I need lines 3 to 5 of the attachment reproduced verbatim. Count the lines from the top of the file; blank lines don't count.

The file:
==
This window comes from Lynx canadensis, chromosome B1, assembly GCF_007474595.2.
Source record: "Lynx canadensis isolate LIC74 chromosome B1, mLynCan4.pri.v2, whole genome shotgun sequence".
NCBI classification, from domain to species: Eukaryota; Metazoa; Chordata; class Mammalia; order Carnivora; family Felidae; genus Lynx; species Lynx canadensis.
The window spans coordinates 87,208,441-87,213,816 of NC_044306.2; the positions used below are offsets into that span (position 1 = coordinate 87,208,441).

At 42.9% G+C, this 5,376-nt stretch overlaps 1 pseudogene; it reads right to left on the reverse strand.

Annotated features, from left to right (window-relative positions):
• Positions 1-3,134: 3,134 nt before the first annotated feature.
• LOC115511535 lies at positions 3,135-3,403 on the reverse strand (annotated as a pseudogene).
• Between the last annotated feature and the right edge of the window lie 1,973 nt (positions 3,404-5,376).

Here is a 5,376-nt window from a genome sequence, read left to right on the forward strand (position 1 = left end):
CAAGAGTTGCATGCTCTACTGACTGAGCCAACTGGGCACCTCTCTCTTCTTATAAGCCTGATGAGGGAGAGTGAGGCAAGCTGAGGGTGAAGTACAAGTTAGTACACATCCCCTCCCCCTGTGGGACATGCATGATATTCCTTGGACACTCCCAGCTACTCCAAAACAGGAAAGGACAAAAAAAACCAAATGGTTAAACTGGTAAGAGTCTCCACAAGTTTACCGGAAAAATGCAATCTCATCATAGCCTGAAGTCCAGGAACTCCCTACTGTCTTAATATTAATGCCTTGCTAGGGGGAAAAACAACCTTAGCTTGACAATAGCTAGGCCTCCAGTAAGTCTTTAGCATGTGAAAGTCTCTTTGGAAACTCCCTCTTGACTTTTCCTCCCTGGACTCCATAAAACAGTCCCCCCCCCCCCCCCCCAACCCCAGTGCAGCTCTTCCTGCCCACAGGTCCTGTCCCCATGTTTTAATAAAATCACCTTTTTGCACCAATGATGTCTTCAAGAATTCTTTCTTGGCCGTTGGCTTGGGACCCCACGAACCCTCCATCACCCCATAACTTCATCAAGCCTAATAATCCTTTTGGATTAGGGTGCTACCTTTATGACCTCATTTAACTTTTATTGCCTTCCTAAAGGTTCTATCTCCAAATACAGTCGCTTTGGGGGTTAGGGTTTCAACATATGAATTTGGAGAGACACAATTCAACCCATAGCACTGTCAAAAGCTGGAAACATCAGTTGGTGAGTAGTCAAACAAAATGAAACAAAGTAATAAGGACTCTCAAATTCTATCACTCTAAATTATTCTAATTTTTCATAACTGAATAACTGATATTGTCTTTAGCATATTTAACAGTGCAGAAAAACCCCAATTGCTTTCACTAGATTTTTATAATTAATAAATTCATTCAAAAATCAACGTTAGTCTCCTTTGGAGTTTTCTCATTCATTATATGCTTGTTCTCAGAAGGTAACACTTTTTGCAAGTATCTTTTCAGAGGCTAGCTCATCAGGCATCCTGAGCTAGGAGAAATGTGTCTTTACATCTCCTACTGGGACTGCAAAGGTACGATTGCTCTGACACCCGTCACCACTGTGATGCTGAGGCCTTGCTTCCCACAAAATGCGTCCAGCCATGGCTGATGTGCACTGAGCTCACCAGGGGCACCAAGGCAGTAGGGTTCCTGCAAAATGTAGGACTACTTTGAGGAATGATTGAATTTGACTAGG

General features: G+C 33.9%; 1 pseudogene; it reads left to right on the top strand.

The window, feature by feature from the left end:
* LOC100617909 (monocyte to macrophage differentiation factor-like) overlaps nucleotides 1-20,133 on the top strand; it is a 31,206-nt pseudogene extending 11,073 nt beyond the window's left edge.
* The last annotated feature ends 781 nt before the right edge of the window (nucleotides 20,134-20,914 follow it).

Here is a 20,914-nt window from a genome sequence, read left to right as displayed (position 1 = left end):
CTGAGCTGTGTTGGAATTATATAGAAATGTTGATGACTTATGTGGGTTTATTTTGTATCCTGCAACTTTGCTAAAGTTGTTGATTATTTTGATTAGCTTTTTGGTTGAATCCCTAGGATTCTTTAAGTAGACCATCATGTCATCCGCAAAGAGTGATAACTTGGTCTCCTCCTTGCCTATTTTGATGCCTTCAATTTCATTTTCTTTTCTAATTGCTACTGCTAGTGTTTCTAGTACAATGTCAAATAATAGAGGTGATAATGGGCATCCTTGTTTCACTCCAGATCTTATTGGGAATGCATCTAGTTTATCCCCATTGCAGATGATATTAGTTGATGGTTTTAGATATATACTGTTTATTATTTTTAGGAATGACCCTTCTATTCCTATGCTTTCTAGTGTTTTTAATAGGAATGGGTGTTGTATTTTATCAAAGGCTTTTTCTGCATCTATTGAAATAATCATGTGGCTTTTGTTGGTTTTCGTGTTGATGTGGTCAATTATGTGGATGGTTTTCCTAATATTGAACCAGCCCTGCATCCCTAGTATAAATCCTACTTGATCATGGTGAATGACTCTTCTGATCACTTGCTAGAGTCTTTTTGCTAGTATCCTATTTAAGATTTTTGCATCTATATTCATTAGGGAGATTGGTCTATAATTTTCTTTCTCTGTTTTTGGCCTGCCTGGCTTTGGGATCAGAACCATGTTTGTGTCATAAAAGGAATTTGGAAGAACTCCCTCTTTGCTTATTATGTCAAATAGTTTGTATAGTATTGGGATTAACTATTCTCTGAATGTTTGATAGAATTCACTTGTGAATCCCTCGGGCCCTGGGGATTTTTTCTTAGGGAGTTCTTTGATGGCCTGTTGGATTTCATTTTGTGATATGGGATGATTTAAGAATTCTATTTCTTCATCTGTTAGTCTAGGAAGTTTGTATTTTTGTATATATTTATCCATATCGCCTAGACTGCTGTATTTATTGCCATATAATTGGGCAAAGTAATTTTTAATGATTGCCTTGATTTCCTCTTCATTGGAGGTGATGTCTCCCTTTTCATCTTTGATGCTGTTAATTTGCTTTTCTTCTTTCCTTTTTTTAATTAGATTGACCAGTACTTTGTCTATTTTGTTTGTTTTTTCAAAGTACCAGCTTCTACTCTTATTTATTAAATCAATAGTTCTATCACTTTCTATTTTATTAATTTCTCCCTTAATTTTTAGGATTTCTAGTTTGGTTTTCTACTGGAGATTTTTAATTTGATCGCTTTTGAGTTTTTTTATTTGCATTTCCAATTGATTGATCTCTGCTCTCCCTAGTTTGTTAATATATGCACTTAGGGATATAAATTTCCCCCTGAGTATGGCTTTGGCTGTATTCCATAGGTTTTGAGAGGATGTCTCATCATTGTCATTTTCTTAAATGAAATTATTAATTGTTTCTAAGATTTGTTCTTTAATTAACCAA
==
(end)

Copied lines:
NCBI classification, from domain to species: Eukaryota; Metazoa; Chordata; class Mammalia; order Carnivora; family Felidae; genus Lynx; species Lynx canadensis.
The window spans coordinates 87,208,441-87,213,816 of NC_044306.2; the positions used below are offsets into that span (position 1 = coordinate 87,208,441).

At 42.9% G+C, this 5,376-nt stretch overlaps 1 pseudogene; it reads right to left on the reverse strand.